From drug use in baseball, to Republicans ditching a long-held "no-tax" pledge, the Barbershop guys give their take on this week's news. Host Michel Martin speaks with writer and cultural critic Jimi Izrael, civil rights attorney Arsalan Iftikhar, National Review Columnist Mario Loyola, and ESPN Legal Analyst Lester Munson.
Sister Consuelo Morales puts her faith into action in a very dangerous place. She heads a human rights group in Monterrey, Mexico, where she pressures authorities to investigate killings, disappearances and other drug-related violence. She and Nik Steinberg of Human Rights Watch speak with host Michel Martin.
Switching gears now, bullying has been in the news a lot in recent years. Bullying has always gone on, of course, but in recent years, the issue has gotten more attention, in part because a number of these episodes have ended tragically.
U.S. Rep. Allen West came to Washington as part of the 2010 wave of Tea Party-backed candidates. He became known as aggressive and outspoken, but his tenure in Congress was short-lived. He recently conceded a close race for Florida's 18th District. West sits down with host Michel Martin to reflect on his term and his outlook for the future.
Originally published on Fri November 30, 2012 2:17 pm
"I think I am having a heart attack. I think we just won the lottery!"
That's what 51-year-old Cindy Hill of Dearborn, Mo., says she told her husband, Mark, Thursday morning after figuring out that she had, indeed, bought one of the two winning Powerball tickets. Her family can now collect more than $192 million (before taxes) by choosing the game's "cash option."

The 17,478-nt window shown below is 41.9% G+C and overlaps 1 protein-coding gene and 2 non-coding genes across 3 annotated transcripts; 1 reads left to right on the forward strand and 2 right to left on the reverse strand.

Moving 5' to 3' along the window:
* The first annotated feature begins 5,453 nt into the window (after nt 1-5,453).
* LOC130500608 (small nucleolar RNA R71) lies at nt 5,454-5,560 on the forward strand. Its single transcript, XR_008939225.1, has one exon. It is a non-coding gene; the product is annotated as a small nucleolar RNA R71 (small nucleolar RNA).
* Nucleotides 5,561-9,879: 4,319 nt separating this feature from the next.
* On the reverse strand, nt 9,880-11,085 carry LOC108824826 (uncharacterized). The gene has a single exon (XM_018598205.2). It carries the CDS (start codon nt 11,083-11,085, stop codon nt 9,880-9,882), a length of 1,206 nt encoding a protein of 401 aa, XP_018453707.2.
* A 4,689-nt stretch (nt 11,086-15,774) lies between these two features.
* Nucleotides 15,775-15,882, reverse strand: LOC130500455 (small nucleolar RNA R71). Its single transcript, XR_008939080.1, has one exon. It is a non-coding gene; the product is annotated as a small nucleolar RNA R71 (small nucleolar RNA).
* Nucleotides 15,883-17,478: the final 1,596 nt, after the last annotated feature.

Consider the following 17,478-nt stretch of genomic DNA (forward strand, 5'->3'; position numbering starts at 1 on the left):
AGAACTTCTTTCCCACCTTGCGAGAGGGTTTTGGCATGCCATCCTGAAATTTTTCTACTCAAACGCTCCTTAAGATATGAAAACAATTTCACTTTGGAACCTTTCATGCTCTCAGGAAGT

Originally published on Sat December 1, 2012 8:47 am
Never mind that man or woman sitting in the dark deciphering the pictures that reveal the inner workings of your body.
It's common knowledge in medicine that many radiologists pick the lucrative specialty (averaging about $315,000 in pay a year) because the hours are fairly predictable and the typical work doesn't require dealing with patients.
But radiology has an image problem with patients, it seems. Many of them don't know who the doctors are or what they do.
Angel Salvatory, 17, buys cloth at a market in Kabanga village in Tanzania. Albinos living in a nearby protection center are allowed to go to the local market as long as they travel in a group for their own safety.
Credit Jacquelyn Martin for NPR
Mwatatu Musa, 45, was abandoned by her husband and now lives in a one room hut in Kakonko, Tanzania. As a young woman she was raped by men, who she thinks victimized her because she has albinism.
Credit Jacquelyn Martin for NPR
Maajabu Boaz, 20, who has albinism, plays checkers with local men where he feels safe in Nengo Village, Kibondo, Tanzania. Boaz has a reputation of carrying knives for self-protection.
Life is hard for albinos throughout Africa, but especially in the East African nation of Tanzania. At best, they face raw prejudice; at worst, they are hunted for their flesh, the results of superstitious beliefs.
Albino killings have been reported in a dozen African countries from South Africa to Kenya, but they are worse in Tanzania than anywhere else.
Originally published on Fri November 30, 2012 9:54 am
There's a developing story this morning from Paulsboro, N.J., south and across the Delaware River from Philadelphia, where several railroad tank cars have derailed and fallen into a creek after a bridge collapse.
It's being reported that the cars were transporting vinyl chloride, which could ignite and would be highly irritating if breathed in. There are local reports of about 18 people being treated for breathing problems.